The more I learn about physics, the less I enjoy digging into its implicit philosophical quandaries. Maybe I'm too much of a pragmatist, but as I do more and more physics, I realize exactly what physics is: a set of mathematical approximations describing physical phenomena. The descriptions can be awesome, but in my mind there's a difference the predictions themselves, and the way we obtain them.

What is a Green's function? Does it have physical meaning? Not as far as I can tell, but still it pops up again and again throughout all branches of fundamental physics. It's a really useful mathematical artifact that solves a wide variety of problems, so we use it. When it's useful to assign a physical meaning to something, we do it. When it's too abstract or convoluted, we don't. "Shut up and calculate" is a pretty useful way to view things sometimes.

I like problem solving. I also like big ideas, but I'm happy to put them aside most of the time to get things done. Still, in order for me to stay motivated, I need to know that there's something cool waiting at the end once all the work is done. This is why I'm probably going to end up in astrophysics - even if there's no less grinding than in any other branch of physics, it's to describe something that's (sometimes literally) orders of magnitude bigger and more awesome than, say, surface science or condensed matter.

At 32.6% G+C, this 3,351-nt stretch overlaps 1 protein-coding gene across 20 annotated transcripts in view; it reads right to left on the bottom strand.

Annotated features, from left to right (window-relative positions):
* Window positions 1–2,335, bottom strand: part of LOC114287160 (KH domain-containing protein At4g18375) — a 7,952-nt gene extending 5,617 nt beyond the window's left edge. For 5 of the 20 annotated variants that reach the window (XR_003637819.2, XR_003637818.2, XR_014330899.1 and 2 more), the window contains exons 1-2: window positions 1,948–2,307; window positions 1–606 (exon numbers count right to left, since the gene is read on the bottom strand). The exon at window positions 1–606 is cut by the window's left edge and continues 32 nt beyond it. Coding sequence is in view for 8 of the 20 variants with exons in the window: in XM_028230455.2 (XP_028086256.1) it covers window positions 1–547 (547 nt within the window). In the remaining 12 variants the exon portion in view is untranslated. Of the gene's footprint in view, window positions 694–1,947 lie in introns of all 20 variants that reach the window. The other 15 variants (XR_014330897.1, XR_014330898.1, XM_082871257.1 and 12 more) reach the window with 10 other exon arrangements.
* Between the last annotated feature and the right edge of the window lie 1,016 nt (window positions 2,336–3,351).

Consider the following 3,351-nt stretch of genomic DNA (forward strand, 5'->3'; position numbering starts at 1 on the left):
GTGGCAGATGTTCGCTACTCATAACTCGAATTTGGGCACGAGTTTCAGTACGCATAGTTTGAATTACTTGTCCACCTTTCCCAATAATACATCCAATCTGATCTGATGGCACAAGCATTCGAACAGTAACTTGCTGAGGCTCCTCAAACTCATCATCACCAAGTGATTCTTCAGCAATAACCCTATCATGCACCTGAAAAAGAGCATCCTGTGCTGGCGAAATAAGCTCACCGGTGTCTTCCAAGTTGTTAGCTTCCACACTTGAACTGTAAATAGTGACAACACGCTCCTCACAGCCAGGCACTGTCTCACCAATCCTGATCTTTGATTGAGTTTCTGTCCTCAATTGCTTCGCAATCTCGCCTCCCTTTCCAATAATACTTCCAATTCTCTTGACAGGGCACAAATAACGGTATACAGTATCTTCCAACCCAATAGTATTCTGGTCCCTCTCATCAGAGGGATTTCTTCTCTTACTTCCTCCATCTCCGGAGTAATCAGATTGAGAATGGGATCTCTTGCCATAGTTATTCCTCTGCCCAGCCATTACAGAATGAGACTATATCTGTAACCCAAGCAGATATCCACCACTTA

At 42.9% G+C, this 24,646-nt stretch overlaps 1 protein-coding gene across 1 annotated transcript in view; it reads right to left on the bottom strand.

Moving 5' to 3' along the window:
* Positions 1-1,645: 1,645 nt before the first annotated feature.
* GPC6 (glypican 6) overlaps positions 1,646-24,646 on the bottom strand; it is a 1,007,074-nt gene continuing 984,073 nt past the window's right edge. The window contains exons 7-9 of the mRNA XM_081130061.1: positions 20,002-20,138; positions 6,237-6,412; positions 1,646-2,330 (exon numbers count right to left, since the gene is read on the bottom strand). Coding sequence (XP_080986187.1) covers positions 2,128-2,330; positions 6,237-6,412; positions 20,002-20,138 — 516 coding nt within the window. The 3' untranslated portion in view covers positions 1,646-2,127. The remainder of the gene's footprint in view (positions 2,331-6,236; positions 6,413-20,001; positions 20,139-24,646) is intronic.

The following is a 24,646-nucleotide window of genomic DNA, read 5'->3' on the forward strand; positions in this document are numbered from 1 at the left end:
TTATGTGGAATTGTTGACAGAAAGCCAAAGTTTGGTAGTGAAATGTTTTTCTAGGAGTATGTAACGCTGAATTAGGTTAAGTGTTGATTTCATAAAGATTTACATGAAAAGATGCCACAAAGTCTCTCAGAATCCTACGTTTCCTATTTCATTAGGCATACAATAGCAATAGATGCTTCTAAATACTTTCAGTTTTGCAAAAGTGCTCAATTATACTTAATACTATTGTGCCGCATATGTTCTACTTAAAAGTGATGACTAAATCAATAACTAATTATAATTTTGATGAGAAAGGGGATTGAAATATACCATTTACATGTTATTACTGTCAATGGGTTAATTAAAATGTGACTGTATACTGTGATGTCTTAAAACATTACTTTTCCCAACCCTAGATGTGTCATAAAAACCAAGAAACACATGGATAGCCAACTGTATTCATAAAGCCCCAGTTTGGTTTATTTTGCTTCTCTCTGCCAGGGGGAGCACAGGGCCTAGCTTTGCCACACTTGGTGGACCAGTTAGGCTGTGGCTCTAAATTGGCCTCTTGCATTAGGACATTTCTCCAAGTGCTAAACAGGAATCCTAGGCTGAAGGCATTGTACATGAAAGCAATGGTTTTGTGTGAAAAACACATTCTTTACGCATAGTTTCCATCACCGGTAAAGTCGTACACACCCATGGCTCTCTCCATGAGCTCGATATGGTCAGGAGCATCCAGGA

I'm currently trying to arrange some summer research with a professor who applies large-scale fluid dynamics simulations to various problems in astrophysics. In preparation for a summer job, I've done/am doing a couple of things:

  1. Over spring break I went to a seminar on high-performance (parallel processor) computing. While I've done computational physics in the past, it was all relatively small scale. It's not too hard to re-envision writing code that will run in parallel, but it takes a different kind of thinking. While we didn't really do any useful examples, it was a nice introduction to MPI, the standard interface for parallel computing. Also, writing scripts and working in five linux terminals simultaneously always makes me feel like a hacker.